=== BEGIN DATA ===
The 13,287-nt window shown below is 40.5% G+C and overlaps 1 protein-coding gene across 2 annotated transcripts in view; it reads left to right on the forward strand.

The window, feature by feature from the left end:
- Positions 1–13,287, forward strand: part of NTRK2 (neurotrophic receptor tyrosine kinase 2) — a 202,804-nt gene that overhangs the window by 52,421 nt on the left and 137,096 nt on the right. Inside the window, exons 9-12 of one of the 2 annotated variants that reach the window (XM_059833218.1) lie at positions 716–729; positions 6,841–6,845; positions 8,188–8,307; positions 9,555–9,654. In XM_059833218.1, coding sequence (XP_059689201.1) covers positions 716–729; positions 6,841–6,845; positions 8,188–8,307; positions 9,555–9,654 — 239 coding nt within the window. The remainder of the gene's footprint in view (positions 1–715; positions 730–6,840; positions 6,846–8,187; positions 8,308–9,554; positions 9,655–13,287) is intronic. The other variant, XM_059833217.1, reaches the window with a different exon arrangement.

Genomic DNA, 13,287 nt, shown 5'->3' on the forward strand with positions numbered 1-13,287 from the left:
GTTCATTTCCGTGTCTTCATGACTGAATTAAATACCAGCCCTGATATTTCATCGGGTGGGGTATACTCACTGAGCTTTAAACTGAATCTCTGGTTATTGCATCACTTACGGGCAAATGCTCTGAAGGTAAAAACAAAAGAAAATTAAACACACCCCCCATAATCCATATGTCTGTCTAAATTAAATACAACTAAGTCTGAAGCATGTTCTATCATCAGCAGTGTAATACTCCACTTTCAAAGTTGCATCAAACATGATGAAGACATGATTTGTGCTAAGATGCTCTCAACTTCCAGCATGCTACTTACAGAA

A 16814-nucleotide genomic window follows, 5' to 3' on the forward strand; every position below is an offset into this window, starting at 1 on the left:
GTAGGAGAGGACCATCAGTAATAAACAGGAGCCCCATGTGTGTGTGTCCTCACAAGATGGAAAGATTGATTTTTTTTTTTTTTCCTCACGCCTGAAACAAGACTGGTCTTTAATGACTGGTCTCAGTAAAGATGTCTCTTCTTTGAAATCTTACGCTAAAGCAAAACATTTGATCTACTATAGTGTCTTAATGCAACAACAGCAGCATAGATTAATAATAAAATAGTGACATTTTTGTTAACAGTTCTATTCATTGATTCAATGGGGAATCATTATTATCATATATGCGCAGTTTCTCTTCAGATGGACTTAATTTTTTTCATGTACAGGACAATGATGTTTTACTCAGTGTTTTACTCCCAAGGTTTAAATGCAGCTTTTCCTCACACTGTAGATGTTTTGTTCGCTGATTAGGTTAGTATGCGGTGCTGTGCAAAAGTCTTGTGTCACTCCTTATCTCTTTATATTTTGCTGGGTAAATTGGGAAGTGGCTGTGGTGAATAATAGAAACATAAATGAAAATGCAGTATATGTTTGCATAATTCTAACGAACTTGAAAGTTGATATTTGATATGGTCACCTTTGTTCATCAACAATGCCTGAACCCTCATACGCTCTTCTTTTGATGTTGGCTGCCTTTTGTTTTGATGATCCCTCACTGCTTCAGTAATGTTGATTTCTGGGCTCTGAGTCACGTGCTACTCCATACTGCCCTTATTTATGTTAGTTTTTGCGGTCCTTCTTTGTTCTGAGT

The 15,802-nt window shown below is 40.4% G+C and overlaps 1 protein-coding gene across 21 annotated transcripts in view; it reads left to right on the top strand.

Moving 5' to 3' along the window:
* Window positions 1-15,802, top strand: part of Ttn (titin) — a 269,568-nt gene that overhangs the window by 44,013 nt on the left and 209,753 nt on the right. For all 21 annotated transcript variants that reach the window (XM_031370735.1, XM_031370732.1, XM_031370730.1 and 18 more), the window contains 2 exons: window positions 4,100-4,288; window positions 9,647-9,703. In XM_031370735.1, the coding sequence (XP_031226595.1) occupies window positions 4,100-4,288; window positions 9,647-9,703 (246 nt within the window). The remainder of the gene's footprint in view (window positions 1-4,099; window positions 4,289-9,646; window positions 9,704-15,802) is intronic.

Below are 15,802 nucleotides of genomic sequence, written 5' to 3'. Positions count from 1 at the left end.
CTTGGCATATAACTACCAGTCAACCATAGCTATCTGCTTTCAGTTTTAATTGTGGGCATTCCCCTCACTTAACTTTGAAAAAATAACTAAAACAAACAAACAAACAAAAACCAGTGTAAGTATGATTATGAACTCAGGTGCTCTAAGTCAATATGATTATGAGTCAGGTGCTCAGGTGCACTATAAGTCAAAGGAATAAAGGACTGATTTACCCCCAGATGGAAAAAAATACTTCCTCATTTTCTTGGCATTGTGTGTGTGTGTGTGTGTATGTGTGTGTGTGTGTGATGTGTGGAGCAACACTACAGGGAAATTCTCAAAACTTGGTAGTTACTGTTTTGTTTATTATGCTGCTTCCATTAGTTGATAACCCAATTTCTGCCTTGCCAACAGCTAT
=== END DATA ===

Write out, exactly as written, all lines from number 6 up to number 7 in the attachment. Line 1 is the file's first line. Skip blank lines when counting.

A 16814-nucleotide genomic window follows, 5' to 3' on the forward strand; every position below is an offset into this window, starting at 1 on the left:
GTAGGAGAGGACCATCAGTAATAAACAGGAGCCCCATGTGTGTGTGTCCTCACAAGATGGAAAGATTGATTTTTTTTTTTTTTCCTCACGCCTGAAACAAGACTGGTCTTTAATGACTGGTCTCAGTAAAGATGTCTCTTCTTTGAAATCTTACGCTAAAGCAAAACATTTGATCTACTATAGTGTCTTAATGCAACAACAGCAGCATAGATTAATAATAAAATAGTGACATTTTTGTTAACAGTTCTATTCATTGATTCAATGGGGAATCATTATTATCATATATGCGCAGTTTCTCTTCAGATGGACTTAATTTTTTTCATGTACAGGACAATGATGTTTTACTCAGTGTTTTACTCCCAAGGTTTAAATGCAGCTTTTCCTCACACTGTAGATGTTTTGTTCGCTGATTAGGTTAGTATGCGGTGCTGTGCAAAAGTCTTGTGTCACTCCTTATCTCTTTATATTTTGCTGGGTAAATTGGGAAGTGGCTGTGGTGAATAATAGAAACATAAATGAAAATGCAGTATATGTTTGCATAATTCTAACGAACTTGAAAGTTGATATTTGATATGGTCACCTTTGTTCATCAACAATGCCTGAACCCTCATACGCTCTTCTTTTGATGTTGGCTGCCTTTTGTTTTGATGATCCCTCACTGCTTCAGTAATGTTGATTTCTGGGCTCTGAGTCACGTGCTACTCCATACTGCCCTTATTTATGTTAGTTTTTGCGGTCCTTCTTTGTTCTGAGT